The second objective of this study is to examine the interaction of the degraded soils with the atmosphere. Flow velocities were measured using LASER Doppler Velocimetry (LDV) at various locations above the soil samples in a wind tunnel. Reynolds shear stresses were determined near the soil surface to assess the lift forces experienced by the dust particles.
Degradation and PSD evolutions, as well as the particle cohesion and lift forces, were implemented into the Klose and Shao’s model [19], in order to quantify the dust emission of the traffic degraded soils.
In Section 2, the convective turbulent dust emission model and the related assumptions are detailed. In Section 3, experimental facilities and measurement techniques are presented. In Section 4, the results are detailed and discussed. In the last section, conclusions and perspectives are presented.

2. Convective Turbulent Dust Emission Model

2.1. Description of the Klose and Shao’s Model

Convective Turbulent Dust Emission (CTDE) model establishes that particle lift initiate when interparticle cohesive forces become smaller than lifting forces generated by turbulence [19]. According to a force balance, the emission flux φd (kg·m−2·s−1) of particles having a diameter d can be expressed as Equation (1):
φ d = { N d T p 2 ( f f i d δ v c )   f o r   f > F i   a n d   δ v c > d 0                                                           e l s e ,
where Nd is the particle number concentration per unit of volume (m−3), Tp is the particle response time (s), f is the lifting force expressed in newtons (N), fi is the interparticle cohesive force (N) and δvc is the thickness of the viscous sublayer area where the particles are sheared. δvc is given by Equation (2):
δ v c = 5 ν u * ,
with ν being the air kinematic viscosity (15.6 × 10−6 m2·s−1 at 25 °C) and u* the friction velocity (m·s−1).
According to [21], Tp is given by Equation (3):
T p = 1 18 d 2 ν ρ p ρ ,
with ρ p being the particle density (kg·m−3) and ρ the air density (1.184 kg·m−3 at 25 °C).
The force exerted on the particle is given by Equation (4):
f = | τ | · π d 2 4 ,
where τ is the Reynolds shear stress, that is, the instantaneous vertical flux of horizontal momentum given by Equation (5):
| τ | = ρ ( u v ) 2 + ( v w ) 2 .
In Equation (5), u′, v′ and w′ are, according to the Reynold decomposition, the instantaneous fluctuations of the flow velocity (m·s−1) in the longitudinal, vertical and spanwise directions respectively. These fluctuations depend on time, so the Reynolds shear stresses are not constant. Thus, τ is a stochastic quantity that obeys a probability distribution p(τ) depending on the Probability Distribution Functions (PDF) of u′, v′ and w′.
The cohesive force (fi) mainly depends on the Van der Walls interactions, electrostatic forces as well as capillary and chemical binding forces [21]. These interactions are affected by many parameters including, but not limited to, the particle size, the particle shape, the mineral composition and the surface roughness. Therefore, cohesive forces are difficult to estimate. It is more convenient to treat these forces as stochastic variables following a probability distribution p(fi). Finally, according to [19], the total convective dust emission flux can be given by Equation (6):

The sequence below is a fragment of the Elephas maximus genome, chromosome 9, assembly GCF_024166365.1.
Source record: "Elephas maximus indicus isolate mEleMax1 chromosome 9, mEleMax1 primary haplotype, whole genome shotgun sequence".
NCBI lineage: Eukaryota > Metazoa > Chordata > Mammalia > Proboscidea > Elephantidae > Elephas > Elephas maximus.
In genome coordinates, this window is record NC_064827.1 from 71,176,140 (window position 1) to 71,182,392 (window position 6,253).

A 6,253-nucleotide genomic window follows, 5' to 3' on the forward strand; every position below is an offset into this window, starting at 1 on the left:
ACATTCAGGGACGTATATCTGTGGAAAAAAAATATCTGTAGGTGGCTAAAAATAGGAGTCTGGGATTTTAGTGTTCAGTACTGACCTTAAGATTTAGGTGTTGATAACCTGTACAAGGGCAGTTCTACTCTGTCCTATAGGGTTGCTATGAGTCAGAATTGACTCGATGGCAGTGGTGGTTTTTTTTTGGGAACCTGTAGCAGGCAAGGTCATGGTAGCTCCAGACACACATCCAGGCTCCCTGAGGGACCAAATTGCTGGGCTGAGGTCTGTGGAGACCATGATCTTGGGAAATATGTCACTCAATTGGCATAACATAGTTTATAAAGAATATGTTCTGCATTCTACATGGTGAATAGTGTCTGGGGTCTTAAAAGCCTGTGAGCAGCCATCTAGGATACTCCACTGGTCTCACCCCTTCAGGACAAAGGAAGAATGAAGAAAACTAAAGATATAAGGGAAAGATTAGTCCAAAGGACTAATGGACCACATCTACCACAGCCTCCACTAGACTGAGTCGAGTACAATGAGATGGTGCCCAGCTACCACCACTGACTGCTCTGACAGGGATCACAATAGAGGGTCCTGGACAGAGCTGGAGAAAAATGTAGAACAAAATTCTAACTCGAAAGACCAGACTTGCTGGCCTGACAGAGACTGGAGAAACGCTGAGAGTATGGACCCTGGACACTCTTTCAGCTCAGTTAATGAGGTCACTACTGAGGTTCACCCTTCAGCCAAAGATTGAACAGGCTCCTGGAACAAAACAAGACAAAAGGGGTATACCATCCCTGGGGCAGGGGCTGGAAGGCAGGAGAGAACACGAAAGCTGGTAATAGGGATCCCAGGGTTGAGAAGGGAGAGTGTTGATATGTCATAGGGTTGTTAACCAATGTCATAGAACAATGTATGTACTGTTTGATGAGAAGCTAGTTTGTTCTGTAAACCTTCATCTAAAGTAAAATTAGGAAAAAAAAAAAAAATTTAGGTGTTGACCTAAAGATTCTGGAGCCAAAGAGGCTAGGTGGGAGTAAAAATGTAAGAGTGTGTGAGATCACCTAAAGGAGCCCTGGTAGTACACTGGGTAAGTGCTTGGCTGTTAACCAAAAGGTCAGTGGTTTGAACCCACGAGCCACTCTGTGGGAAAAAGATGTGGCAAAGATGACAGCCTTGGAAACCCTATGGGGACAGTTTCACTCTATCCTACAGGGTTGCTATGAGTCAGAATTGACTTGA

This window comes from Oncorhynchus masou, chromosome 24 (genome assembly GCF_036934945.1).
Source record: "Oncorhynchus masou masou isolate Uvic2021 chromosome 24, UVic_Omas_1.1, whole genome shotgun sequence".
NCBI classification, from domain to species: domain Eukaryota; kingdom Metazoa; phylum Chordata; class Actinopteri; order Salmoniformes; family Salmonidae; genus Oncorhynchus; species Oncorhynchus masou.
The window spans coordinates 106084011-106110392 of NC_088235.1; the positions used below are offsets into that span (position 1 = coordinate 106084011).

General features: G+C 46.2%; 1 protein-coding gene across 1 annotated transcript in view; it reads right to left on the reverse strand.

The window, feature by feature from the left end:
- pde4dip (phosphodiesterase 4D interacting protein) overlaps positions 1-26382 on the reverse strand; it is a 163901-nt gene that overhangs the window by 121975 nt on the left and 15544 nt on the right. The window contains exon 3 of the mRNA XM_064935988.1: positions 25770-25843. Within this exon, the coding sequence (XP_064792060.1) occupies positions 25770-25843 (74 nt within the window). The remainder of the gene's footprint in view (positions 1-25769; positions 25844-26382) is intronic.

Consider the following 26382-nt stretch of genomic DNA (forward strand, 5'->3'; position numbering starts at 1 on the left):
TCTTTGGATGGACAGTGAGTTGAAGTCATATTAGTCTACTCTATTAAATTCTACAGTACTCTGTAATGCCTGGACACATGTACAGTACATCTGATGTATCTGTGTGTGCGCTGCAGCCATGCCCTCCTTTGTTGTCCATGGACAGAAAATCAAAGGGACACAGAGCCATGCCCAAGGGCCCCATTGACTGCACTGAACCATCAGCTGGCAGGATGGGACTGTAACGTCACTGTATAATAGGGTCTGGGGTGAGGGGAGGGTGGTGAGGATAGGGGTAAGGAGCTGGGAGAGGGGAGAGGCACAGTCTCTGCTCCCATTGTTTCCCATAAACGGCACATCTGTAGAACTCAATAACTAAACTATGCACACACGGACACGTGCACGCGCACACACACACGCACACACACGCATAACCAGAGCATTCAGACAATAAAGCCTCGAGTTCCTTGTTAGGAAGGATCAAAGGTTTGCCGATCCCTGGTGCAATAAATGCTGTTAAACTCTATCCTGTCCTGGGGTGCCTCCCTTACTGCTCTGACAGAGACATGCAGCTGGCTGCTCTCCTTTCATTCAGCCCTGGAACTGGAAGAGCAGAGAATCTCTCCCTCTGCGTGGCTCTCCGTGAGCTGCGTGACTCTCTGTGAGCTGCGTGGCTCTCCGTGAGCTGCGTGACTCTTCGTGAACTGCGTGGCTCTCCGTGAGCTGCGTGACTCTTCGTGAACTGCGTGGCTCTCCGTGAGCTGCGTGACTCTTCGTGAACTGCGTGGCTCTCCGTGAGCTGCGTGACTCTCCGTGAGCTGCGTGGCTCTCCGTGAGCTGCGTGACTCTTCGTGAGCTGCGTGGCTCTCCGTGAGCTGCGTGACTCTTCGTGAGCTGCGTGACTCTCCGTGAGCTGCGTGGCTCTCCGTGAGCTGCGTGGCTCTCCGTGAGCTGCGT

φ = d m i n d m a x [ 0 ( 0 f φ d · p ( f i ) d f i ) p ( f ) d f ] p ( d ) δ d ,
where p(d) is the PSD of the soil and p(f) is the probability distribution of f.
This model has shown a good ability to predict dust emissions during atmospheric convective turbulent events in Taklimakan Desert (China), Horqin Sandy Land (China) and in the Murray-Darling River Basin (Australia). Coefficients of determination (r2) up to 0.71 were obtained when comparing model predictions with observations both at a site-based scale [22,23] and a regional scale [24].
In the present study, the originality of the approach is to use this model to quantify dust emissions on traffic degraded soils. Input parameters to be implemented in the model are: PSD, the quantity of particles and probability distributions of cohesive and lifting forces. The following section details the determination of these parameters.

2.2. Determination of the Model Input Parameters

2.2.1. Particle Size Distribution (PSD) and Quantity of Particles Subjected to Lift

The PSD of soil can be obtained by sedimentation [25], sieving [26] or by techniques such as LASER diffraction [27]. The latter technique was used in the present study. In the context of dust emission by vehicle-induced traffic, the PSD of soil particles that get lifted is different than the PSD of the initial soil. Indeed, due to the soil moisture content and the compaction load, compacted soil is composed of particles bonded together to form aggregates. These aggregates are pulled out of the compacted soil surface under the shearing action of a wheel rolling over the surface [28]. The PSD of these aggregates is comparatively coarser than that of the initial soil. By increasing the number of wheel passing, finer particles are formed by aggregate crumbling. This leads to an evolution of PSD over time. In the same way, the number of particles segregated from the surface evolves as the soil degradation by traffic increases. The experimental approach for the study of PSD and degradation evolutions during traffic is detailed in Section 3.1.